IcedTea Bootstrap Process
gbenson at redhat.com
Tue Jan 20 02:57:27 PST 2009
Greg Lewis wrote:
> On Mon, Jan 19, 2009 at 09:17:45AM +0000, Gary Benson wrote:
> > Kurt Miller wrote:
> > > True. At some point we will get to OpenJDK6 too. For now I'm
> > > following the standard practice of following current/HEAD/tip to
> > > increase the likelihood of our work making it in the main
> > > tree. If it turns out that Sun isn't interested in merging BSD
> > > support into the main tree I would expect that we will change
> > > our focus to OpenJDK6.
> > How are the BSD changes split between HotSpot and the class
> > library?
> The HotSpot changes are more extensive since we need to create a
> whole BSD hierarchy to mirror the Linux and Solaris ones. However,
> the code itself is often very similar if not identical to Linux or
That's pretty much how it is for Zero too.
> The big sticking point here, as Kurt has already mentioned, is time.
> I think it would be great to get BSD support into IcedTea, but I'm
> not sure that I have time to commit to making it happen. For me,
> the main focus will probably continue to be OpenJDK7 and keeping the
> BSD port of that up to date. That is the minimum bar we need to
> meet to be able to get our changes merged into mainline.
> Having said that, IcedTea has some benefits, the primary one being
> the Zero port which will give us support for extra architectures
> (all? of which are supported by at least one BSD variant I
> believe). So what I'd really like to evaluate is how hard that
> would be to port to BSD. Where do I need to look at in the IcedTea
> tree to get a handle on this? Should I just look at the ppc
> specific directories in HotSpot? Presumably there is also some
> shared code between the different architectures that Zero supports
Some shared code? Zero is *all* shared code :D There is a bit in
os_linux_zero.cpp  to handle ia64's wacky stack, a bit in
os_linux_zero.hpp  to provide 64-bit atomic copy on 32-bit pcc,
and some bits in atomic_linux_zero.inline.hpp  to provide atomic
operations on m68k and arm, but the remaining 6000 lines or so are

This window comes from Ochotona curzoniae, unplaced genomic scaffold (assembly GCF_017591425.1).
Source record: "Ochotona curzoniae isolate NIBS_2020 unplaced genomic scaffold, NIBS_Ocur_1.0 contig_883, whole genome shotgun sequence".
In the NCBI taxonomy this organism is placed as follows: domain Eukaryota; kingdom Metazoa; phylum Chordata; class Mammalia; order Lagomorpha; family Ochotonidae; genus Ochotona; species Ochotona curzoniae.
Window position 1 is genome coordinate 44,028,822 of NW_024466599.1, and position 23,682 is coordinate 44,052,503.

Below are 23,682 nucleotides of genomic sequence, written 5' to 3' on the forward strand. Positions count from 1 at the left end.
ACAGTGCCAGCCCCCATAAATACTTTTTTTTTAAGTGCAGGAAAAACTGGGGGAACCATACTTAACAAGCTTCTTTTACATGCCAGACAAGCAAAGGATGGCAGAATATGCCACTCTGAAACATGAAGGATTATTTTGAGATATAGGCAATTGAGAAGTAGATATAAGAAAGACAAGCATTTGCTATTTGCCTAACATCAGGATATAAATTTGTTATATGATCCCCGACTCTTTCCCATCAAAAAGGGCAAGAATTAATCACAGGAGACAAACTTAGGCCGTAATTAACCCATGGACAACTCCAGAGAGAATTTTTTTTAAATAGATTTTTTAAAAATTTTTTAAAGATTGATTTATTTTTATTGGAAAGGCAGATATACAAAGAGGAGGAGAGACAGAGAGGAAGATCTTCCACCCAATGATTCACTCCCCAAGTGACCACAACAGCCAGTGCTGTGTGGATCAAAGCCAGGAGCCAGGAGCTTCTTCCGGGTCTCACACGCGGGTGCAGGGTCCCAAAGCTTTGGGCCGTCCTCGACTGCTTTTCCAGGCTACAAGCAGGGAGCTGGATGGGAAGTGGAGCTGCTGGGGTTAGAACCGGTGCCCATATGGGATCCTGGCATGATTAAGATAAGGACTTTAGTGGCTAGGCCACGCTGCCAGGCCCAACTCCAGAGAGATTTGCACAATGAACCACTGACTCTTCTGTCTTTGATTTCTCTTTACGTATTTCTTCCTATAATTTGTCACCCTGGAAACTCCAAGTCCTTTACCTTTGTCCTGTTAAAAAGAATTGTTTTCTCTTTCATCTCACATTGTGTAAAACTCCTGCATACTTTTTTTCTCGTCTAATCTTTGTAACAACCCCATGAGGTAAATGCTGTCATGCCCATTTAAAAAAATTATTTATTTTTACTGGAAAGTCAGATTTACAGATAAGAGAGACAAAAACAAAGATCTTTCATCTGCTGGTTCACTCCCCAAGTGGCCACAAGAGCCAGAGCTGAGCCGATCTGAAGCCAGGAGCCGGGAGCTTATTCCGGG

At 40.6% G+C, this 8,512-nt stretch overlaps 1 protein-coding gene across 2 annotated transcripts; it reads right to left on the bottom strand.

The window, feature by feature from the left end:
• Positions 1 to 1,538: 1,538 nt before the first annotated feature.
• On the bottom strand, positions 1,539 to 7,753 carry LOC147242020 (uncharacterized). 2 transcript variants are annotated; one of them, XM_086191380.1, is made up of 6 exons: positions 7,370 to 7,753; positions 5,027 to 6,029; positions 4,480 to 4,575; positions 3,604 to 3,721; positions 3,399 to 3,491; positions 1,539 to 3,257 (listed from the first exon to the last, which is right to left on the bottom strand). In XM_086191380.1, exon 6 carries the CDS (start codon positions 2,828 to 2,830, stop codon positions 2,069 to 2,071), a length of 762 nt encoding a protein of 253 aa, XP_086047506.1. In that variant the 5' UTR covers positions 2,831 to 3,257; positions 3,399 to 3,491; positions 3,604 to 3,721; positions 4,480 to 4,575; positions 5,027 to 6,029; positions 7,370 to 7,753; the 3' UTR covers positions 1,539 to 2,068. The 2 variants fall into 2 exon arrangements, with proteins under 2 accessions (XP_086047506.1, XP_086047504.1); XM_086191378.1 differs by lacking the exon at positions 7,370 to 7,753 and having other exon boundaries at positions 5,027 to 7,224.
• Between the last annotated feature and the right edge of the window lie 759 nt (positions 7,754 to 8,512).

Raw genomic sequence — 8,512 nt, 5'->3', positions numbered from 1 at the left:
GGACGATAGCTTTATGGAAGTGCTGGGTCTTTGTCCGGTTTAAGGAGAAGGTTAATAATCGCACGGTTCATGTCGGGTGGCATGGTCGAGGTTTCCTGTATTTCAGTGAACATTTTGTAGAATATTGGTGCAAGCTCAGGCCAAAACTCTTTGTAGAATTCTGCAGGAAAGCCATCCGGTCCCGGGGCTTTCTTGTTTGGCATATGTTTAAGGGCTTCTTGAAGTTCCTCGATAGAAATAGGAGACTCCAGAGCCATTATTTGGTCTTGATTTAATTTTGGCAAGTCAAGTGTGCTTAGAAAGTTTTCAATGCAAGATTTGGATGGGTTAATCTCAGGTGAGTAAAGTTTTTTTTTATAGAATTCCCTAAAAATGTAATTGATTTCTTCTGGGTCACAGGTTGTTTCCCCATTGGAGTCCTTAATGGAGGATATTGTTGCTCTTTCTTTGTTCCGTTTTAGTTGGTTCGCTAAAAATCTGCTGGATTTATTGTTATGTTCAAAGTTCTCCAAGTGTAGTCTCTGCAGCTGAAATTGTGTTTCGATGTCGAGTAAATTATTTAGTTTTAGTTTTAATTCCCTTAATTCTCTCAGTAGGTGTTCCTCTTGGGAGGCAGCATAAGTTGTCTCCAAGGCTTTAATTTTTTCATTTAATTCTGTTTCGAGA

plain old C++, with the odd conditional here and there to cope with
differences in endianness and word size.
Zero is basically a CPU port; to the makefiles, when you build with
Zero your $ARCH is "zero" rather than "x86" or "sparc" or whatever.
If you check out a copy of IcedTea (6 or 7) you'll see a ports
directory, the contents of which are symlinked into the OpenJDK tree
at the start of the build. Aside from a couple of patches, the vast
majority of zero is here:
To port Zero to BSD, what you basically need to create is this:
There's something like 1300 lines of code in there, but pretty much
all of it can just be copied straight from the Linux directory.
You could get a nice starting point with something like:
for i in ports/hotspot/src/os_cpu/linux_zero/vm/*; do
j=`echo $i | sed 's/linux_zero/bsd_zero/'`
sed 's/linux_zero\.cpp/bsd_zero.cpp/' < $i > $j
os_linux_zero.cpp may need a little more work but hopefully not much.
> Also, what progress has been made getting Zero into the main
> OpenJDK7 sources (which is an approved project as I understand it)?
It's an approved project, but I haven't started using its repo yet.
There are two reasons why. One is that there are a bunch of cpu-
specific patches in IcedTea that Zero needs, and I need to take a
week to sit down, check they're necessary, file bugs, and submit
patches and make testcases for them all. (This is a lot easier
now that IcedTea6 is using the latest HotSpot.) The other reason
is that Zero is a bit too slow for me to want to develop it without
the ecj-bootstrap stuff in IcedTea; once Shark is good enough to
develop with (and it so very nearly is) I'll get to switching over.
It's taken much longer than I anticipated because I've taken some
time out of Shark development to work on getting a Zero build to
pass the TCK.
 http://tinyurl.com/os-linux-zero-cpp, from line 307
 http://tinyurl.com/os-linux-zero-hpp, from line 37
 http://tinyurl.com/atomic-linux-zero-inline-hpp, from lines 28 and 103
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